While checking out the pecan gall phylloxera from the last post under the scope I observed this little guy exiting the opened gall. Thrips inquilines have been reported in phylloxera galls, so this may indeed have been a houseguest of the phylloxera colony.
Thrips (awkwardly, this is both the plural and the singular of the word) are exceedingly tiny little insects that are often plant pests as many feed on the mesophyll and epidermal fluid of plants. Their puncture-style feeding leaves very characteristic spot-like damage on the leaves of plants they feed on. Because of their small size and ability to tuck themselves into crevices they are often resistant to pesticide applications, particularly those in the form of aerial sprays. Some thrips may also opportunistically predate on other small arthropods, while some species are exclusive predators. This also means that when they get into our aphid colony we have to kill everything, bleach the entire room, and start from scratch. Not that I am bitter.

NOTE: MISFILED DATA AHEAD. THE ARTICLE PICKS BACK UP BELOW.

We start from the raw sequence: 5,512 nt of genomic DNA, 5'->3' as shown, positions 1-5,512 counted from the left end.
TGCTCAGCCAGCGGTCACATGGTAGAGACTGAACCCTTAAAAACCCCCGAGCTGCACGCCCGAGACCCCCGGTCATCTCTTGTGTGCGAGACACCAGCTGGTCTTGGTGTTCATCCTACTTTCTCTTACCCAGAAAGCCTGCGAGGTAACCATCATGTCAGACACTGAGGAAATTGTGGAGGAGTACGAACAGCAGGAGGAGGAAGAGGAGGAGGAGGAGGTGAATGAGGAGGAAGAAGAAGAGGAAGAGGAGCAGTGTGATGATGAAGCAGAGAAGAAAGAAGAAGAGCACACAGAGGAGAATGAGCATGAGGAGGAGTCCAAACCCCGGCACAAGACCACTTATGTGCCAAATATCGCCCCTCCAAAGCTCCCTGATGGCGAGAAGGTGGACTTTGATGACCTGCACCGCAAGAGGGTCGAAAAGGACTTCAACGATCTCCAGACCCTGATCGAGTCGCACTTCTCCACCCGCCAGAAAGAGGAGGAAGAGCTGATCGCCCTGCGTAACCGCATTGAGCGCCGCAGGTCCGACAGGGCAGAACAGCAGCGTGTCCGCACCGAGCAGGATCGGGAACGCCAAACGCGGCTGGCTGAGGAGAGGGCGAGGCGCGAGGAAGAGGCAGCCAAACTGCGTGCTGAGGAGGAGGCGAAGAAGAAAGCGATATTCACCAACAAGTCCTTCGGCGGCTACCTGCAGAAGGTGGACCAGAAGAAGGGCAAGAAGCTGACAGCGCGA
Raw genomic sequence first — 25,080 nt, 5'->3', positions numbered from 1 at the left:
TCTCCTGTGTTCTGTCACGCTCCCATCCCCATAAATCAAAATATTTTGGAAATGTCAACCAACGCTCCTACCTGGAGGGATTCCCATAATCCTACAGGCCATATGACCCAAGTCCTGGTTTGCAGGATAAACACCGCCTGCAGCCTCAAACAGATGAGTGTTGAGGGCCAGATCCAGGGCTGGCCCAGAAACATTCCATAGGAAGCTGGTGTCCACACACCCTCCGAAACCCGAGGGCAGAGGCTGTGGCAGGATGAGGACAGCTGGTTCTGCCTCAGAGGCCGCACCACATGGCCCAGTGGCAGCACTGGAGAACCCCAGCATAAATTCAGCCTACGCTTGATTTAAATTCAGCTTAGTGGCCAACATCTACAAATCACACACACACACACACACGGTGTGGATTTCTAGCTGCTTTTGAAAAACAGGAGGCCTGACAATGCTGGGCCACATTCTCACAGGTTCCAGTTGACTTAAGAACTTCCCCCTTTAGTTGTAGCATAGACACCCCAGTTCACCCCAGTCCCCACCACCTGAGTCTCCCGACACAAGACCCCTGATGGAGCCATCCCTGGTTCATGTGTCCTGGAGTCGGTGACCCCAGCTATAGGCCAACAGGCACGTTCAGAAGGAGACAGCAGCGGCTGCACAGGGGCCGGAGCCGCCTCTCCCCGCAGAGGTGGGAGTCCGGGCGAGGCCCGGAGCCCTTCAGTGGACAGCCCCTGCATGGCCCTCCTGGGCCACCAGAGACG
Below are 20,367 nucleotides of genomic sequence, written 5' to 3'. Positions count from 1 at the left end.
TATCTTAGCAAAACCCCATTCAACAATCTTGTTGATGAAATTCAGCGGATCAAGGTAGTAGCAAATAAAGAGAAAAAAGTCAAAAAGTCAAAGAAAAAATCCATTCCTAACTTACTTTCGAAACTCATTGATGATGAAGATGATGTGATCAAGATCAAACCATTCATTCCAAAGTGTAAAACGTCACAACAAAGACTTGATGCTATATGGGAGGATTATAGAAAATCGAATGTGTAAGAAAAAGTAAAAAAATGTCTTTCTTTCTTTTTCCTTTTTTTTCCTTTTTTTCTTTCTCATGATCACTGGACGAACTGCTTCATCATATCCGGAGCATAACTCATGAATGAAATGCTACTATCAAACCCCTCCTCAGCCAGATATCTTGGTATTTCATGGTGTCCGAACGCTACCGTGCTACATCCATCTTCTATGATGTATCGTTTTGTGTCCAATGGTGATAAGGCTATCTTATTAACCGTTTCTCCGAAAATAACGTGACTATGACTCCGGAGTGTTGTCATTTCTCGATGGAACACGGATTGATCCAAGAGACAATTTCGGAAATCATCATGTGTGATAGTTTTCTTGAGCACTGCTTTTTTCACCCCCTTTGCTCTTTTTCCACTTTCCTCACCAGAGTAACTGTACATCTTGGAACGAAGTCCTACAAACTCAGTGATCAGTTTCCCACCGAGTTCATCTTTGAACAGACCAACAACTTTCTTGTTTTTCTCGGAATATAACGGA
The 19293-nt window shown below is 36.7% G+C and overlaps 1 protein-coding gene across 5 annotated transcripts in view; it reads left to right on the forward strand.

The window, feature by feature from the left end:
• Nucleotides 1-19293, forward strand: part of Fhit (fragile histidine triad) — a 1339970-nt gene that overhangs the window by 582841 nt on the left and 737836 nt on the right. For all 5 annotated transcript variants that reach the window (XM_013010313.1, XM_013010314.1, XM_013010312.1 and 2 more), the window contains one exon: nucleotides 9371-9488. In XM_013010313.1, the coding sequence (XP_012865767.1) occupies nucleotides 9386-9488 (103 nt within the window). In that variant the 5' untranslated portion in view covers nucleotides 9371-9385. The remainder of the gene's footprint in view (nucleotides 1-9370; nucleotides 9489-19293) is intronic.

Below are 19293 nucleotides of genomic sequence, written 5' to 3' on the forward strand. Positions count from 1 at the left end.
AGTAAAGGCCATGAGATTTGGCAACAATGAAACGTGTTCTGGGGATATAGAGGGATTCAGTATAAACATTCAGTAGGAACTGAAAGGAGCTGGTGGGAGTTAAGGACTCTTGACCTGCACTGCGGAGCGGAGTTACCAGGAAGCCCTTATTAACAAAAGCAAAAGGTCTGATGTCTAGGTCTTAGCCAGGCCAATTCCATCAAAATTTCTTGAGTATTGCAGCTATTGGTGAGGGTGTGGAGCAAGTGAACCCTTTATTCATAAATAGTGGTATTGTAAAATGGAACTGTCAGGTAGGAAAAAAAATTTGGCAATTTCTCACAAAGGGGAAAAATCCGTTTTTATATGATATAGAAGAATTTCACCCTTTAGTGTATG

The order name, Thysanoptera, means “fringe wings” and refers to the unique feathered wings of the thrips. Although thrips are not strong fliers they are so light that winds can carry them long distances.
Although these guys are quite tiny they also pack a pretty painful bite! (It’s rather like getting jabbed with a needle.) Because thrips are so tiny many people never connect them to that sudden jab of pain apparently from nowhere. I personally experienced this MANY TIMES in our cotton fields and while assisting my labmate with his thrips colony before anyone enlightened me on the subject. If you would like to observe your possibly imaginary antagonists you can try this simple trick for collecting them: In the spring, tap out a flower over a white piece of paper. Look closely. Some of the grains of pollen may appear to be moving. Thrips!